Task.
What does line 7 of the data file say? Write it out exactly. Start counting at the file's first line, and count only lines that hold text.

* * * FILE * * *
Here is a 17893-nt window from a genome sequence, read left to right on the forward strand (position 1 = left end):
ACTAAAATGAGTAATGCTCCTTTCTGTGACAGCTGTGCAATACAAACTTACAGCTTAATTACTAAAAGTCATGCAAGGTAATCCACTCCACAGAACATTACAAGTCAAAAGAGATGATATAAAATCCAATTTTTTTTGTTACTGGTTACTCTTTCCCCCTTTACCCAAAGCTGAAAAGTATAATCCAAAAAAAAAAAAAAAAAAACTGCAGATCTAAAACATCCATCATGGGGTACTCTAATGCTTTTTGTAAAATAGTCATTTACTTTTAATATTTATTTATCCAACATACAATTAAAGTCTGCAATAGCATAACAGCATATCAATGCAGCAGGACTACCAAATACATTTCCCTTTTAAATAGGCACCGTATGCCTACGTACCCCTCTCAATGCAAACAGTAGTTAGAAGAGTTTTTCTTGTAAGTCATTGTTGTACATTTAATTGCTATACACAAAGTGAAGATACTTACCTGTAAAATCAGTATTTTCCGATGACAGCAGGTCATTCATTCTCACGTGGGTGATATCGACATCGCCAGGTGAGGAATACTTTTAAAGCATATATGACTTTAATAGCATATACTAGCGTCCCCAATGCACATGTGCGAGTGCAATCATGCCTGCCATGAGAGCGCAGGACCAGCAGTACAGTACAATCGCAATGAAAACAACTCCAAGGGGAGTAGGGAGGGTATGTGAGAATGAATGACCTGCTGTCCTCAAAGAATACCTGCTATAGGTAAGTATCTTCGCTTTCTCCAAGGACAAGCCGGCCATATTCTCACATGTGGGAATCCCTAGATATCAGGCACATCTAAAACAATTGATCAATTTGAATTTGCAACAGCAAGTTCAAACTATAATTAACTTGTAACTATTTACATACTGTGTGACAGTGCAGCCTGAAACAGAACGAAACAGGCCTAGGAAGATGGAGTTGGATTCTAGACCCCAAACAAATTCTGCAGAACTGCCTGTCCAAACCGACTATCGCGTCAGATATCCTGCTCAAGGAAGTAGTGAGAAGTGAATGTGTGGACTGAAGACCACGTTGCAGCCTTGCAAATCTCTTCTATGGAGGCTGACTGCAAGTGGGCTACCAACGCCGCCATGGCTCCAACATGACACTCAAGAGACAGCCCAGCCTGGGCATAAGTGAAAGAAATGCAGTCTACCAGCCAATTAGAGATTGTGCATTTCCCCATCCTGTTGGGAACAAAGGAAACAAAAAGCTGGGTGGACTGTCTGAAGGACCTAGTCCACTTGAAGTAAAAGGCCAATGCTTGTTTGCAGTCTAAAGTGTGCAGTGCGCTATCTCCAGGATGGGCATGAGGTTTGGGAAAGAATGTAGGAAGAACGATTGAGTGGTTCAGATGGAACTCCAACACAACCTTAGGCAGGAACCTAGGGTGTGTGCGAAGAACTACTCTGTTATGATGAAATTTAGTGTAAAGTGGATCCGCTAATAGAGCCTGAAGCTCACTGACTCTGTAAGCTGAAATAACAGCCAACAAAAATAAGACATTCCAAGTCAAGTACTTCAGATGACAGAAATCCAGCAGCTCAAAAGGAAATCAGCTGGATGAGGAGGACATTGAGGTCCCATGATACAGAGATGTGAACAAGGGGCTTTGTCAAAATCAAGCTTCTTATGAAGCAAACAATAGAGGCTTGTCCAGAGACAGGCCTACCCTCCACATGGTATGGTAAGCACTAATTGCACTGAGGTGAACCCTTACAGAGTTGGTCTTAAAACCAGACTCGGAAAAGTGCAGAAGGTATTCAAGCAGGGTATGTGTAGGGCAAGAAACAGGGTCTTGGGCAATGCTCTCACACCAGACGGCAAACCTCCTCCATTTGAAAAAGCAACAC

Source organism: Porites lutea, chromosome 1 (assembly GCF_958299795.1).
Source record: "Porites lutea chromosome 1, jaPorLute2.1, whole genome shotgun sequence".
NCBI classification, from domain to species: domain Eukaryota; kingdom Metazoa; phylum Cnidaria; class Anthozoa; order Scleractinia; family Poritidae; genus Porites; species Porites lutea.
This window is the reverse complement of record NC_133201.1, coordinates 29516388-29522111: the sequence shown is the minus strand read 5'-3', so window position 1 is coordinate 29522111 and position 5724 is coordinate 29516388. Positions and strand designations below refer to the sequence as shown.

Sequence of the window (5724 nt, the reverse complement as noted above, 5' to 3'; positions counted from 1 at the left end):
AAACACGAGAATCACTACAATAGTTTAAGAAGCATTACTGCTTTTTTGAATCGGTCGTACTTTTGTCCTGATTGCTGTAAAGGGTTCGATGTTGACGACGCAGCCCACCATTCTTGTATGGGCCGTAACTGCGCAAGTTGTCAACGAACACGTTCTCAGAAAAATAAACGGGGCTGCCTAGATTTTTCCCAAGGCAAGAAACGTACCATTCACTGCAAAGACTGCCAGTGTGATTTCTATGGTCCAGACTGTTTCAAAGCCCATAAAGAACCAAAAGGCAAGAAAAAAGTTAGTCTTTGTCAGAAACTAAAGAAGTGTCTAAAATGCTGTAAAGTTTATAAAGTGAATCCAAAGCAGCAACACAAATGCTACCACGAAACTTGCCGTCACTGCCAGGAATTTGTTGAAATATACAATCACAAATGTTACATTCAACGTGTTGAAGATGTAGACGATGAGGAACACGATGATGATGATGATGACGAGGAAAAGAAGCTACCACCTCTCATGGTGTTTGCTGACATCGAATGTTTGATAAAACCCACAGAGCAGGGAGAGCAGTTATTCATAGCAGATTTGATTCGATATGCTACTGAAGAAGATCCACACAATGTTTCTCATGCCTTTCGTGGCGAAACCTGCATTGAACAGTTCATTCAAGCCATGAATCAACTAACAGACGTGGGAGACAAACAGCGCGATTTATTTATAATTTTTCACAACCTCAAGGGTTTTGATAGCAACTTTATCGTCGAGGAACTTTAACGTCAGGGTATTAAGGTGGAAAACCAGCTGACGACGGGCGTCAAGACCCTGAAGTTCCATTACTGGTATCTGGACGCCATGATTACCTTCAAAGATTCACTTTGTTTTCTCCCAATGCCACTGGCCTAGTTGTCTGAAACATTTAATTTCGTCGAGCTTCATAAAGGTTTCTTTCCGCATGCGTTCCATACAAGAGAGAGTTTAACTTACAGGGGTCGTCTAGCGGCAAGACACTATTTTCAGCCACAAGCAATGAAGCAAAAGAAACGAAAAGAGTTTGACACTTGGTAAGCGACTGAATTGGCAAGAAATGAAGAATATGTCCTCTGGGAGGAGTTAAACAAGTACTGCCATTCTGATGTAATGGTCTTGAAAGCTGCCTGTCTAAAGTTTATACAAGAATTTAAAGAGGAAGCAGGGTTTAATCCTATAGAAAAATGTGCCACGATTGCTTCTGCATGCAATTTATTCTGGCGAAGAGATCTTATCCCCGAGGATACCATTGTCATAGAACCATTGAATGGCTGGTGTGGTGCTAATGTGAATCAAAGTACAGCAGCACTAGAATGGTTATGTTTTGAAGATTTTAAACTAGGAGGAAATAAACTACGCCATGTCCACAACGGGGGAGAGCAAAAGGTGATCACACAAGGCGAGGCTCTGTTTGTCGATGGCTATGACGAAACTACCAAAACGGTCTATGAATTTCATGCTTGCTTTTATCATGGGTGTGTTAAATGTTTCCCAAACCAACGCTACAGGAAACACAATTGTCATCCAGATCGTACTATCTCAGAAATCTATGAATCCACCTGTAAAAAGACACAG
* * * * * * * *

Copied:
Sequence of the window (5724 nt, the reverse complement as noted above, 5' to 3'; positions counted from 1 at the left end):